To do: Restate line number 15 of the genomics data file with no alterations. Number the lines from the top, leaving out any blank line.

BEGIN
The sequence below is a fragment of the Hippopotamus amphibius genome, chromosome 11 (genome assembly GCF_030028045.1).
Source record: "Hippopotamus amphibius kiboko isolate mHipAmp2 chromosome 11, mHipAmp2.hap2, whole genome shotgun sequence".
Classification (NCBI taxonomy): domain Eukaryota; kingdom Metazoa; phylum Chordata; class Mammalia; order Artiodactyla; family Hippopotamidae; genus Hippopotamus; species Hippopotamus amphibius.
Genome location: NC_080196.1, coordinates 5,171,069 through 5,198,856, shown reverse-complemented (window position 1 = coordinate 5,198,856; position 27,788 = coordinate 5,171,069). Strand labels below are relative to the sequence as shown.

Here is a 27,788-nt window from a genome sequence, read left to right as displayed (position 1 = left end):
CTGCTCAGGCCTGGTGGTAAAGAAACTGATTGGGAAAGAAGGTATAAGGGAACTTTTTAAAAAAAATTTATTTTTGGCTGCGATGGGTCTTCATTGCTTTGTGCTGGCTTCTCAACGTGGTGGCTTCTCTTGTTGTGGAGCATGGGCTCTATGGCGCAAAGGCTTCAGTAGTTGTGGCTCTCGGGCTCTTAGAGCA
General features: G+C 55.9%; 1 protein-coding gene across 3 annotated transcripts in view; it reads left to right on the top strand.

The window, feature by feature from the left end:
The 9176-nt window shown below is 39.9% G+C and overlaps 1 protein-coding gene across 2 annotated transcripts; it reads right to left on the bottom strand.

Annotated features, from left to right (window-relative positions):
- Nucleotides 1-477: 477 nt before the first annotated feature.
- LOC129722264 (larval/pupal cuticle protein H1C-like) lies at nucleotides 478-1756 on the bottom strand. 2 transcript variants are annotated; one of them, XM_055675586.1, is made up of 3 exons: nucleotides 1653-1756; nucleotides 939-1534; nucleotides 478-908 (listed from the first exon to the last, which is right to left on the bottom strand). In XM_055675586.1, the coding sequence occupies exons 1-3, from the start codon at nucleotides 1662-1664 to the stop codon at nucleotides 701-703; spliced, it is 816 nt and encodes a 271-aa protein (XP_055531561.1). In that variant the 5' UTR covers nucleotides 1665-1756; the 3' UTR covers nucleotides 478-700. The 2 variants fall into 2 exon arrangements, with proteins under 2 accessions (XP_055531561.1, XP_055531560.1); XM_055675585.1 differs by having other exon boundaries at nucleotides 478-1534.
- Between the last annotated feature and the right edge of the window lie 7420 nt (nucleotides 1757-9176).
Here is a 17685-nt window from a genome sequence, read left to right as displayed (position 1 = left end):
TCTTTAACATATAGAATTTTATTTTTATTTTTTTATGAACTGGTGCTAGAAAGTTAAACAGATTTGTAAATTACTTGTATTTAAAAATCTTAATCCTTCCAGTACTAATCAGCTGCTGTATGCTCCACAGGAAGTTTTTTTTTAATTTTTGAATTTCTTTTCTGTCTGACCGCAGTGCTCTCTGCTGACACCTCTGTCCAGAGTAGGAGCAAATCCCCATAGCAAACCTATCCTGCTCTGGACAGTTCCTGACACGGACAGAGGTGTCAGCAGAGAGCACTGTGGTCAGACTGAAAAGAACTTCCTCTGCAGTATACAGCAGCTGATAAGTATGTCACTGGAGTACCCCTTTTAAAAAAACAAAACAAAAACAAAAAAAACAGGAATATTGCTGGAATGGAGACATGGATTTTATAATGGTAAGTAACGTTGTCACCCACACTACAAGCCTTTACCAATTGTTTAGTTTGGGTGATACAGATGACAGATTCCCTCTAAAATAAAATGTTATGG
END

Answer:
TCTTTAACATATAGAATTTTATTTTTATTTTTTTATGAACTGGTGCTAGAAAGTTAAACAGATTTGTAAATTACTTGTATTTAAAAATCTTAATCCTTCCAGTACTAATCAGCTGCTGTATGCTCCACAGGAAGTTTTTTTTTAATTTTTGAATTTCTTTTCTGTCTGACCGCAGTGCTCTCTGCTGACACCTCTGTCCAGAGTAGGAGCAAATCCCCATAGCAAACCTATCCTGCTCTGGACAGTTCCTGACACGGACAGAGGTGTCAGCAGAGAGCACTGTGGTCAGACTGAAAAGAACTTCCTCTGCAGTATACAGCAGCTGATAAGTATGTCACTGGAGTACCCCTTTTAAAAAAACAAAACAAAAACAAAAAAAACAGGAATATTGCTGGAATGGAGACATGGATTTTATAATGGTAAGTAACGTTGTCACCCACACTACAAGCCTTTACCAATTGTTTAGTTTGGGTGATACAGATGACAGATTCCCTCTAAAATAAAATGTTATGG